Lentil soup

Lentil soup is a soup with lentils as its main ingredient; it may be vegetarian or include meat, and may use brown, red, yellow, green or black lentils, with or without the husk. Dehulled yellow and red lentils disintegrate in cooking, making a thick soup. It is a staple food throughout Europe, Latin America and the Middle East.

Lentil soup
Egyptian lentil soup
Alternative namesshurbat al-adas, mercimek, tlokheh , shorbay neesik, Linsensuppe
Main ingredientsLentils (green, brown, red, yellow or black)

History and literature

Lentils were unearthed in the Paleolithic and Mesolithic layers of Franchthi Cave in Greece (9,500 to 13,000 years ago), in the end-Mesolithic at Mureybet and Tell Abu Hureyra in Syria, and sites dating to 8000 BC in the area of Jericho. Aristophanes called it the "sweetest of delicacies."[1] Remains of lentils were found in royal tombs in the Theban necropolis, dating to 2400 BCE.[2] The Roman cookbook Apicius, compiled in the 1st century AD, includes a recipe for lentil soup with chestnuts.[3]

Lentil soup is mentioned in the Bible: In Genesis 25:30-34, Esau is prepared to give up his birthright for a pot of fragrant red lentil soup being cooked by his brother, Jacob. In Jewish tradition, lentil soup has been served at times of mourning; the roundness of the lentil represents a complete cycle of life.[4]


Several types of lentils used in lentil soup

Lentil soup may include vegetables such as carrots, potatoes, celery, parsley, tomato, pumpkin, ripe plantain and onion. Common flavorings are garlic, bay leaf, cumin, olive oil, and vinegar. It is sometimes garnished with croutons or chopped herbs or butter, olive oil, cream or yogurt. Indian lentil soup contains a variety of aromatic spices. In Iraqi and Levantine cuisine the soup is seasoned with turmeric and cumin and topped with toasted, thin vermicelli noodles called sha'iriyya (شعيرية), and served with a lemon for squeezing. In the Middle East, the addition of lemon juice gives a pungent tang and cuts the heaviness of the dish.[5] In Egypt and throughout the Middle East, the soup is commonly puréed before serving, and is traditionally consumed in the winter.[6][7]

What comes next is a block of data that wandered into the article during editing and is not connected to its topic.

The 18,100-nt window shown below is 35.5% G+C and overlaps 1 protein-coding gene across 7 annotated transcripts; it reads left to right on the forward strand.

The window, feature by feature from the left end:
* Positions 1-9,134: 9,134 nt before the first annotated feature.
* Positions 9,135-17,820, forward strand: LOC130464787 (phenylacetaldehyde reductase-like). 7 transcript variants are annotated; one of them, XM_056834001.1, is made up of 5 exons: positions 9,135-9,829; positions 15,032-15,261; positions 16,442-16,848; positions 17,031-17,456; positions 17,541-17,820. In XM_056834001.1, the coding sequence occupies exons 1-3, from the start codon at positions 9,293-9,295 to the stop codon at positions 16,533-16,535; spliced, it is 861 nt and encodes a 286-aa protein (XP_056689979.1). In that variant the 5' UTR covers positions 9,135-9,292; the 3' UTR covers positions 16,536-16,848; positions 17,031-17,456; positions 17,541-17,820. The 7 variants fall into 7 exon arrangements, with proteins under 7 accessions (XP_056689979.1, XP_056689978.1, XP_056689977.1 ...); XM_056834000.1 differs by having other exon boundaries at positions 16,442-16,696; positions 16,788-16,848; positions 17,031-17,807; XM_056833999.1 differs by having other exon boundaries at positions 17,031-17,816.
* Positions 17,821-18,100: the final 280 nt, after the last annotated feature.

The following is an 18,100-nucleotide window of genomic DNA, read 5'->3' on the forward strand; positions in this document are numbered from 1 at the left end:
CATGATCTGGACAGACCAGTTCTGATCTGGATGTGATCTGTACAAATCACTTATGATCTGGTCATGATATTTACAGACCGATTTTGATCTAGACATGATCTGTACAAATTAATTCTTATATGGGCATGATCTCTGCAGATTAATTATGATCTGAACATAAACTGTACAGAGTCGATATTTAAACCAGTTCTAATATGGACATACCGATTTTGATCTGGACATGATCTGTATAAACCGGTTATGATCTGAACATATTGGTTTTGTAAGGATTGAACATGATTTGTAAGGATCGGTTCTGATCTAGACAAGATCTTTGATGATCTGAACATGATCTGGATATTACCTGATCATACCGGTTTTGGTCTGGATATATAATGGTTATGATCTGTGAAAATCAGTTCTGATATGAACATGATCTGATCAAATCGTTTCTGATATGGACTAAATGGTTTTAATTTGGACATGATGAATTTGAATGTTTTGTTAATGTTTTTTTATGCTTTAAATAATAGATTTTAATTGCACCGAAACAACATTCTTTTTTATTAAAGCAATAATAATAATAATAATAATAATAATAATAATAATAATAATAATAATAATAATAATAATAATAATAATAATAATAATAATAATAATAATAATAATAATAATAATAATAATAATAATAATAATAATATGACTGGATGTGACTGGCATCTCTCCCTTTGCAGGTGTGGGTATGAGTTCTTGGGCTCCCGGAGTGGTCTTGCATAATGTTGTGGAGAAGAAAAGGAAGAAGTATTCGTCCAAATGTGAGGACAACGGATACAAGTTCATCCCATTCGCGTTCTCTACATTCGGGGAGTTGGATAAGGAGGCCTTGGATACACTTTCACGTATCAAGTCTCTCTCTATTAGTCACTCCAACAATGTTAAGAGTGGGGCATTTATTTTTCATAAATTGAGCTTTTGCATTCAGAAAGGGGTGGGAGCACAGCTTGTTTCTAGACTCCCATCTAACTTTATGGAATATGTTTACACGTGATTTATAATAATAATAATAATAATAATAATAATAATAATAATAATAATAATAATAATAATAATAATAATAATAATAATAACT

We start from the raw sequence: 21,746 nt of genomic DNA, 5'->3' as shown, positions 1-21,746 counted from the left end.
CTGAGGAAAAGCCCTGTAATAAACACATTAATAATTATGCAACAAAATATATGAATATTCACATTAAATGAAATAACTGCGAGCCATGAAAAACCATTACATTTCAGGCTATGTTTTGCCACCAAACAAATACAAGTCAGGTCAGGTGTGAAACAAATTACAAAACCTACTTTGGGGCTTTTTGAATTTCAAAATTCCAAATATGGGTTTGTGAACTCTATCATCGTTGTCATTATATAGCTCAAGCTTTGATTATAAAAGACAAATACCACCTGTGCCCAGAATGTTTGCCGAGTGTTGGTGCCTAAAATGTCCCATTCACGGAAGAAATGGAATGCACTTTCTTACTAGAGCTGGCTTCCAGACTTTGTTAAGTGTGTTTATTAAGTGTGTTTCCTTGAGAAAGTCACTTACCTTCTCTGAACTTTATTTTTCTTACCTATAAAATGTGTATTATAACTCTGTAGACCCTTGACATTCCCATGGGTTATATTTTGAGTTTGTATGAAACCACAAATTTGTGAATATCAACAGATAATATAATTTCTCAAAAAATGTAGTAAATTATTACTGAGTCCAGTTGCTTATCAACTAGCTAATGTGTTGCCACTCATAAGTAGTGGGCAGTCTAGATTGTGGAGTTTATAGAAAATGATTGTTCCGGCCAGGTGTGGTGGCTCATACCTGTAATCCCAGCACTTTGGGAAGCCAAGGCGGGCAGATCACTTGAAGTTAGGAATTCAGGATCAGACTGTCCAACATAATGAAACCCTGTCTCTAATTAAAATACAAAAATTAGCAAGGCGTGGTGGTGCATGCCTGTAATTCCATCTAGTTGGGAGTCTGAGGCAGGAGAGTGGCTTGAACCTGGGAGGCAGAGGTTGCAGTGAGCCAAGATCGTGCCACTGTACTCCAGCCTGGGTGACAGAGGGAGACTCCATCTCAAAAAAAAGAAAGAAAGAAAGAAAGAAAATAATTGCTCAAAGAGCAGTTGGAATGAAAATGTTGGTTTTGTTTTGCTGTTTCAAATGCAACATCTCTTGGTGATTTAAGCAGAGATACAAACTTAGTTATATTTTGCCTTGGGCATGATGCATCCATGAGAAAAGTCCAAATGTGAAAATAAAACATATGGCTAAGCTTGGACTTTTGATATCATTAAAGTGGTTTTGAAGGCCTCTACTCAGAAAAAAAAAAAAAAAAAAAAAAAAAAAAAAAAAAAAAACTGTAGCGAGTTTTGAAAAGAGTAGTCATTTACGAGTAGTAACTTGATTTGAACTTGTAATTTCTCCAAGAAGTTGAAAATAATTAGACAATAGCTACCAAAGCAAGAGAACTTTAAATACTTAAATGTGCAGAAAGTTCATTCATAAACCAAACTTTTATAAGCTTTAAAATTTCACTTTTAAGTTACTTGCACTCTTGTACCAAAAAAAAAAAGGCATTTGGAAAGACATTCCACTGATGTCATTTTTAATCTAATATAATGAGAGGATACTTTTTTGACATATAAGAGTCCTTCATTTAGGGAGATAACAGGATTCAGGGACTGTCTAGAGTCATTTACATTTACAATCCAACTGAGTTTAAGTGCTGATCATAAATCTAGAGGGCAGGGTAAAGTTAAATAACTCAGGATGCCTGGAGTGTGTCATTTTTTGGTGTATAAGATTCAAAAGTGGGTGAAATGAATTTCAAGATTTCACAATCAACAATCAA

Lentil soup is recognized as highly nutritious, a good source of protein, dietary fiber, iron and potassium.[8]

See also

  • List of soups
  • Dal, Indian lentil preparations
  • Ezogelin soup, a Turkish lentil and wheat soup
  • Khoresh Gheymeh خورش قیمه, an Iranian lentil khoresh with red meat served over rice and topped with french fries
  • Haleem, a soup with wheat, barley, lentils, and meat
  • Pea soup

 Food portal


  1. "Did You Know: Food History - A Short History of Lentils". www.cliffordawright.com. Archived from the original on 4 March 2016. Retrieved 10 December 2018.
  2. O'Hara, Julie (2009-01-07). "Lentils: A Legume For The Ages". NPR. Retrieved 2022-03-29.
  3. Hodgson, Moira (1997-11-30). "FOOD; Hail the Humble Lentil: To Enrich Soup or Meat and Fish". The New York Times. ISSN 0362-4331. Retrieved 2022-03-29.
  4. Rabbi N. Daniel Korobkin (November 26, 2008). "Lentil Soup". Jewish Journal. Retrieved 10 December 2018.
  5. "Vegetarians in Paradise/Lentil History, Lentil Nutrition, Lentil Recipe". www.vegparadise.com. Retrieved 10 December 2018.
  6. "Cook in the Moment: Egyptian Red Lentil Soup". Retrieved 7 December 2013.
  7. Salem, Dahlia. "Egyptian Lentil Soup". Retrieved 7 December 2013.
  8. Beans Food Facts, History, Information, Timelines Archived 2011-01-26 at the Wayback Machine

Media related to Lentil soups at Wikimedia Commons

lentil soup recipe for winter

    Turkish Red Lentil Soup (Kirmizi Mercimek Corbasi) recipe

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